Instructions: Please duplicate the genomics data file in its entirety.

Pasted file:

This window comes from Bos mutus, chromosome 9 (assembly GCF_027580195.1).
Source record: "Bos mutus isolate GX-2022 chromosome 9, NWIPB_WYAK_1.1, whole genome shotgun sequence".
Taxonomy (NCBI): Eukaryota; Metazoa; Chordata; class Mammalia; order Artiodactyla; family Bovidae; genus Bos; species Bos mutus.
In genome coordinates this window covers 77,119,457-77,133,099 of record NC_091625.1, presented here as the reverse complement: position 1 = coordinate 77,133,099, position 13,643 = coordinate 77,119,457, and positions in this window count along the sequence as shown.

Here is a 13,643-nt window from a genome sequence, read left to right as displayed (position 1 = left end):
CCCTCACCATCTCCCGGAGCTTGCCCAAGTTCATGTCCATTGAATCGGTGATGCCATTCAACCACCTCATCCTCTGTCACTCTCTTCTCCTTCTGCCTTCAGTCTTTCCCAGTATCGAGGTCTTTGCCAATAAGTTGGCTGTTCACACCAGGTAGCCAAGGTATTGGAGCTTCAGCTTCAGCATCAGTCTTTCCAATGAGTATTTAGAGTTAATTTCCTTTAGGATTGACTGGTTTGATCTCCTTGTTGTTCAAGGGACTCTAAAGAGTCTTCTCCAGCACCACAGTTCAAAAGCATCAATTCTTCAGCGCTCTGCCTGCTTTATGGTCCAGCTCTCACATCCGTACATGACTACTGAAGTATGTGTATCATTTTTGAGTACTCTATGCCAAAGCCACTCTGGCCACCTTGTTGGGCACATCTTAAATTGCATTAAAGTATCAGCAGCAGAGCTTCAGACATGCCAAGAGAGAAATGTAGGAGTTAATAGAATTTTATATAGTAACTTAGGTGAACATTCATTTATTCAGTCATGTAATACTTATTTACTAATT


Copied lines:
This window comes from Bos mutus, chromosome 9 (assembly GCF_027580195.1).
Source record: "Bos mutus isolate GX-2022 chromosome 9, NWIPB_WYAK_1.1, whole genome shotgun sequence".
Taxonomy (NCBI): Eukaryota; Metazoa; Chordata; class Mammalia; order Artiodactyla; family Bovidae; genus Bos; species Bos mutus.
In genome coordinates this window covers 77,119,457-77,133,099 of record NC_091625.1, presented here as the reverse complement: position 1 = coordinate 77,133,099, position 13,643 = coordinate 77,119,457, and positions in this window count along the sequence as shown.

Here is a 13,643-nt window from a genome sequence, read left to right as displayed (position 1 = left end):
CCCTCACCATCTCCCGGAGCTTGCCCAAGTTCATGTCCATTGAATCGGTGATGCCATTCAACCACCTCATCCTCTGTCACTCTCTTCTCCTTCTGCCTTCAGTCTTTCCCAGTATCGAGGTCTTTGCCAATAAGTTGGCTGTTCACACCAGGTAGCCAAGGTATTGGAGCTTCAGCTTCAGCATCAGTCTTTCCAATGAGTATTTAGAGTTAATTTCCTTTAGGATTGACTGGTTTGATCTCCTTGTTGTTCAAGGGACTCTAAAGAGTCTTCTCCAGCACCACAGTTCAAAAGCATCAATTCTTCAGCGCTCTGCCTGCTTTATGGTCCAGCTCTCACATCCGTACATGACTACTGAAGTATGTGTATCATTTTTGAGTACTCTATGCCAAAGCCACTCTGGCCACCTTGTTGGGCACATCTTAAATTGCATTAAAGTATCAGCAGCAGAGCTTCAGACATGCCAAGAGAGAAATGTAGGAGTTAATAGAATTTTATATAGTAACTTAGGTGAACATTCATTTATTCAGTCATGTAATACTTATTTACTAATT